“You Shall Love Your Neighbor As Yourself”
JUDAISM BROUGHT TO LIFE.
Last week I traveled to California and visited Napa and Sonoma counties. The trip touched me in many ways.
Approximately 6 months ago, Napa and Sonoma counties were ablaze from an out of control wildfire that incinerated an area larger than New York City.
The Devastation of a Fire Lingers Beyond The Flame.
The wildfires killed at least 44 people and destroyed 8,900 buildings.
The Santa Rosa Reform Jewish Synagogue, Congregation Shomrei Torah, lost one of its Past President’s die in the fire. Some 50 Congregational families lost their homes and nearly everyone was forced to evacuate.
After the fires were extinguished and the scope of the disaster was known, members of Congregation Shomrei Torah realized that their problems had only begun.
Many in the congregation could not return home because of smoke damage. Parents couldn’t go back to work: with schools closed: no one could take care of their children.
Economically, certain sectors of the local economy went into overdrive, while other sectors laid off.
Deaths from stroke and heart attack, even among those that didn’t suffer damage in the fire, skyrocketed due to stress and poor air quality.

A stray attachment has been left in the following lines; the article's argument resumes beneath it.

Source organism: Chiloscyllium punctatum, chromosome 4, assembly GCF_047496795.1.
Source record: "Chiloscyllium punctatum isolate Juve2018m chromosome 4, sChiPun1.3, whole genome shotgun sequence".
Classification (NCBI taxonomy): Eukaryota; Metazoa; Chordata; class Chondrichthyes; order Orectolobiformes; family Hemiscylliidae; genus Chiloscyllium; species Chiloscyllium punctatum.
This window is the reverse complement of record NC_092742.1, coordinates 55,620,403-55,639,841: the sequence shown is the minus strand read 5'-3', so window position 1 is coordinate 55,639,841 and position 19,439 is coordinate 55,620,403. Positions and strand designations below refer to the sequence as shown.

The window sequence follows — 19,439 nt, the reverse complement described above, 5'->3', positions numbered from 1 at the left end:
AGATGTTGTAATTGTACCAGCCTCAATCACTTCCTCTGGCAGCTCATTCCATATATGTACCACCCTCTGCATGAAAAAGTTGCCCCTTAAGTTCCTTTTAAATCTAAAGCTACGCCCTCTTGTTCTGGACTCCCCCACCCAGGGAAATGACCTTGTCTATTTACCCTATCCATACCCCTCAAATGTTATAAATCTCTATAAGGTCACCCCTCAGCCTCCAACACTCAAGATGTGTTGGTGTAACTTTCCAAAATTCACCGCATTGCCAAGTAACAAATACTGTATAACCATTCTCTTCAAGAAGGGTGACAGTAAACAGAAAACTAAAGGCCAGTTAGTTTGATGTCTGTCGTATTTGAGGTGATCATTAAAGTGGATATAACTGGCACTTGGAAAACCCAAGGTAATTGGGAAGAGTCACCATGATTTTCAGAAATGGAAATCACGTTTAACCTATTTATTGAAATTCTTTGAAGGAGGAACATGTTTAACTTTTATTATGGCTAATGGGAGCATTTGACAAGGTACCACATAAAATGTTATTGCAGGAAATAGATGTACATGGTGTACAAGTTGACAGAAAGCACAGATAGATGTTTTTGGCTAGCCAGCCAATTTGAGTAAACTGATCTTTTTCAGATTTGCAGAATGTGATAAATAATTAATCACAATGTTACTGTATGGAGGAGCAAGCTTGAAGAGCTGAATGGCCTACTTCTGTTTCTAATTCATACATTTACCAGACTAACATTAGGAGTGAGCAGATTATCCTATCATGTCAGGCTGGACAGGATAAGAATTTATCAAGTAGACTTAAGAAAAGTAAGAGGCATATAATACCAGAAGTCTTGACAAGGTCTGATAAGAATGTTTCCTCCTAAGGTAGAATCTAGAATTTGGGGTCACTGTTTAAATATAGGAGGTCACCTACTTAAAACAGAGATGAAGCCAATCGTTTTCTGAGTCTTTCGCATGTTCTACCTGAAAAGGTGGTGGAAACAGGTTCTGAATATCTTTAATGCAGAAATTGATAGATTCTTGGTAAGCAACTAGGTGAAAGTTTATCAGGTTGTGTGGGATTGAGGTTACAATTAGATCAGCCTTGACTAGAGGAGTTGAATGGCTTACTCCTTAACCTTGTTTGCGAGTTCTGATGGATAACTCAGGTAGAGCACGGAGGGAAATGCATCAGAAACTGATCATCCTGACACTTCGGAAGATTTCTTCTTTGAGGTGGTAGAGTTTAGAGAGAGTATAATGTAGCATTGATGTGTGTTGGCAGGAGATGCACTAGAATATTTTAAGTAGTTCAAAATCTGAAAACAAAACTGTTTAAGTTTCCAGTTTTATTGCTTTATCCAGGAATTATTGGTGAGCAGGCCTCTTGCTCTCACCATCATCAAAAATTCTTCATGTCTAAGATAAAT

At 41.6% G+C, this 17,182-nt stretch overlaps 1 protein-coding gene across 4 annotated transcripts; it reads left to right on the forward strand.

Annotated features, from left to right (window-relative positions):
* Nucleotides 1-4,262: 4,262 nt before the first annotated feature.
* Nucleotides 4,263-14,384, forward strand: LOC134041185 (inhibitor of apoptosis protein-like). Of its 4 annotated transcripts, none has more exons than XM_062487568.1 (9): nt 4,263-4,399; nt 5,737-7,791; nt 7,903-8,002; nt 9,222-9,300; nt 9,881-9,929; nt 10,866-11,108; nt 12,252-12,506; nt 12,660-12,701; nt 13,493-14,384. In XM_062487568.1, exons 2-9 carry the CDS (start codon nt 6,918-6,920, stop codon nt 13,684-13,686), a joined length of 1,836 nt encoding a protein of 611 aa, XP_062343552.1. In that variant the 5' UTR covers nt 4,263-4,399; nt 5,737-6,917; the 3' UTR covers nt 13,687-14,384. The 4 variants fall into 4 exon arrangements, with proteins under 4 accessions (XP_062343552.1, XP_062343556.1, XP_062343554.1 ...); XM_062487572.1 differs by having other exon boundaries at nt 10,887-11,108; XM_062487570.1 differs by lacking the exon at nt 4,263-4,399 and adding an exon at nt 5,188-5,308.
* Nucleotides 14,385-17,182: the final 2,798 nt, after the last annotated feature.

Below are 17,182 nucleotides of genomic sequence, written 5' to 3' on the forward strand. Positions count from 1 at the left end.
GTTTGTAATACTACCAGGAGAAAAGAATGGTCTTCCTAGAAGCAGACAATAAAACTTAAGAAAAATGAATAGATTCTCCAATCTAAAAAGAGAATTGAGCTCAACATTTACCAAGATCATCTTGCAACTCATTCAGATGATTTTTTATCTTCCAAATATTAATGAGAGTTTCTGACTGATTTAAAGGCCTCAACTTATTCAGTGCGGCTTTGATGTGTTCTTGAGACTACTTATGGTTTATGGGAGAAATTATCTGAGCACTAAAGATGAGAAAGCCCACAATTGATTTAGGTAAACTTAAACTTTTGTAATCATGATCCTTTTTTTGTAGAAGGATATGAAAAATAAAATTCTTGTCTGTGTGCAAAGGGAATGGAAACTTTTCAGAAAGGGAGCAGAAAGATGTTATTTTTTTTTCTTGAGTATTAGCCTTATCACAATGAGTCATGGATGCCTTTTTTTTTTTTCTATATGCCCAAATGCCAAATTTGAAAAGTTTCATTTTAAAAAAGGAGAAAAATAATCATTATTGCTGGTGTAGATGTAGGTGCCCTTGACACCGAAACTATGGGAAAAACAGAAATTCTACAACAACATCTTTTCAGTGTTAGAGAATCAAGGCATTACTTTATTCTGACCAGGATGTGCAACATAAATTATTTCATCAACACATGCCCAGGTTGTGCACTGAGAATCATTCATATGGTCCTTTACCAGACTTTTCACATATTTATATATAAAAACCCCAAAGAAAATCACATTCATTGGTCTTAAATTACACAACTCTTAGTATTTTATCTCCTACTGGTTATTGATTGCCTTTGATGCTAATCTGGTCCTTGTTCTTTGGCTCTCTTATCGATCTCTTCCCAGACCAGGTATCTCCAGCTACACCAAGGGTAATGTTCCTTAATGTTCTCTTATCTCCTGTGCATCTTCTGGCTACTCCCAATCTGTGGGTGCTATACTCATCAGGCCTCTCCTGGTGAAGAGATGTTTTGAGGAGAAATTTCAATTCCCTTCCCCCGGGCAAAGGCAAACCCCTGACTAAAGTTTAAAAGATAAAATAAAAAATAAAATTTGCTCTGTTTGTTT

As Congregation Shomrei Torah learned, post-fire challenges were not restricted to Jewish families.
Those suffering the most included undocumented farm workers who had no social safety net. These families, fearing deportation, were reluctant to ask for government help.
Congregation Shomrei Torah instinctively fell back on Jewish values and teachings. It opened its doors to everyone from the community regardless of religion, immigration status and/or language.
Congregation Shomrei Torah provided child care, food, and cash shopping cards to all who needed help; no questions asked.
Last week I had the privilege of hearing Rabbi Stephanie Kramer, Associate Rabbi of Congregation Shomrei Torah speak. She said that most of the families the Congregation helped had “no other place to turn” other than her synagogue.
Every day for weeks, scores of families accepted Congregation Shomrei Torah’s offers of food, childcare, shelter, and money.
The Clergy even re-purposed their “sacred space” into a playroom when they installed a children’s Bounce House in the Sanctuary. Rabbi Kramer said that the Rabbis agreed that there was a no more sacred use of the Sanctuary than taking care of others at a time of natural disaster.
Leviticus 19:18 commands us to “…Love Your Neighbor As Yourself”.
Many Jews wonder if the Torah through its ancient words and dusty documents have relevance to life in modern-day America.
Congregation Shomrei Torah’s reaction to the wildfires answers the question of the relevance of the Torah to modern life. Their actions were the living embodiment of Leviticus 19:18. Congregation Shomrei Torah brought Judaism to life.
The California wildfires were a disaster of great proportion and nothing that anyone can do will restore Santa Rosa to what it was before the fire. However, through their selfless acts of giving, Congregation Shomrei Torah showed that Jewish spirituality can exist in even the worst of circumstances.